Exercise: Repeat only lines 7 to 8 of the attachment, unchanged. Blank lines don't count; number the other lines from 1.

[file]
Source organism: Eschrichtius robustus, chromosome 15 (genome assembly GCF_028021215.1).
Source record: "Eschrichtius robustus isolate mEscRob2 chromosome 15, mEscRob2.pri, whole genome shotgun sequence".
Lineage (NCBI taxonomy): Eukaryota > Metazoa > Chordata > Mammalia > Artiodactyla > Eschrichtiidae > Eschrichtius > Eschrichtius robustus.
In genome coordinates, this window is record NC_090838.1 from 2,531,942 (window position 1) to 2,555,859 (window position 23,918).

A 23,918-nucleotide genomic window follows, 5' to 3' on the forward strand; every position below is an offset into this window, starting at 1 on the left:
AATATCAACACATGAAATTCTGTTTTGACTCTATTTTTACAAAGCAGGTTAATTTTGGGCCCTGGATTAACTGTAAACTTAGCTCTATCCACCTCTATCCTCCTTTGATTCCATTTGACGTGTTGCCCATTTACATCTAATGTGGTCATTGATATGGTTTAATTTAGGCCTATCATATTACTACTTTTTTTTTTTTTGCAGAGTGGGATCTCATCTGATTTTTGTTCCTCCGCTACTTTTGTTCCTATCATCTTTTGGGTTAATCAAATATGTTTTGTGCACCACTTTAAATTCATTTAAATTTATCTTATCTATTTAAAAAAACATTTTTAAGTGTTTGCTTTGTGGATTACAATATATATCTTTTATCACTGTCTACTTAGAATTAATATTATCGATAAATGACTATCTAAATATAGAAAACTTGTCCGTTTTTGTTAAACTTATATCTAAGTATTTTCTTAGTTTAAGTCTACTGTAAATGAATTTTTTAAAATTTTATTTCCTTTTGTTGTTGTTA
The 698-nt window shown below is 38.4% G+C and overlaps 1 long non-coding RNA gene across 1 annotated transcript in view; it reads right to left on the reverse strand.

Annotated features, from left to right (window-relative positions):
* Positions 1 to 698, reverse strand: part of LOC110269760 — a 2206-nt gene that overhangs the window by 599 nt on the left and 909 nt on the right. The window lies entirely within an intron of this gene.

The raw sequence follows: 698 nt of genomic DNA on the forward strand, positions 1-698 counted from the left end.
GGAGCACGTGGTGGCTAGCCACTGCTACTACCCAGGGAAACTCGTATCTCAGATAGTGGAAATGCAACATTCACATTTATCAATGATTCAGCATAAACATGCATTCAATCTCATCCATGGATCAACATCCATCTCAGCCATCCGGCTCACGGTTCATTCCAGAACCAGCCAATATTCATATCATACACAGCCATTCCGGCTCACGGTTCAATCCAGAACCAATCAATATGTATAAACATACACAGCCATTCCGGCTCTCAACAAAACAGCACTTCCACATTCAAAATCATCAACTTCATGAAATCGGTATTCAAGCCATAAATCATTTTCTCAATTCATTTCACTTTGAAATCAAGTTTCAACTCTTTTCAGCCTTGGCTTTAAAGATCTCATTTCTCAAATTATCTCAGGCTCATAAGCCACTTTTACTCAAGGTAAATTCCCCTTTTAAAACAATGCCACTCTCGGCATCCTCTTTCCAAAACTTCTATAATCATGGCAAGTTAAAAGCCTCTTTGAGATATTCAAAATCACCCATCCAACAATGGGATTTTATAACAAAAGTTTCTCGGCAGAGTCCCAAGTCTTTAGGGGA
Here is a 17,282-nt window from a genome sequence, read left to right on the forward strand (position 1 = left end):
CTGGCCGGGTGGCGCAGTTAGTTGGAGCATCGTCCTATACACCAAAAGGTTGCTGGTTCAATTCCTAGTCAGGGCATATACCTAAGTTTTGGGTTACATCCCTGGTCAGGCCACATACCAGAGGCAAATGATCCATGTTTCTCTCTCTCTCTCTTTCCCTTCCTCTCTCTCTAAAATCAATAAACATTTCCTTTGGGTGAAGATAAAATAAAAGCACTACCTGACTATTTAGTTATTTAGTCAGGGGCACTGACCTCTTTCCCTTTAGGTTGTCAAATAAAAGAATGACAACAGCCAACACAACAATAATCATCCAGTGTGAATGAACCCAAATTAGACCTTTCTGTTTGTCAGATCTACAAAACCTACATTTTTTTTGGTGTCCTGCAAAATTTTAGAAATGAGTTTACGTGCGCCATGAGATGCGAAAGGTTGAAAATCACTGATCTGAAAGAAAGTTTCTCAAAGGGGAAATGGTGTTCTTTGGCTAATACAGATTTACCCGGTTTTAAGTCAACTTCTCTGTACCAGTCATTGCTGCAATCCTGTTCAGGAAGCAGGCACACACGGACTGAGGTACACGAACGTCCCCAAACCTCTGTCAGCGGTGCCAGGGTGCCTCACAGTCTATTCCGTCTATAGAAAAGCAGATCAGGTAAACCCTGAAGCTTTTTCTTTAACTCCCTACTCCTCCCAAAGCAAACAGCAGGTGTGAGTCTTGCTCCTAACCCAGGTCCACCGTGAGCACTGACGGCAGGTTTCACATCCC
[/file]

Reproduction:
The 698-nt window shown below is 38.4% G+C and overlaps 1 long non-coding RNA gene across 1 annotated transcript in view; it reads right to left on the reverse strand.

Annotated features, from left to right (window-relative positions):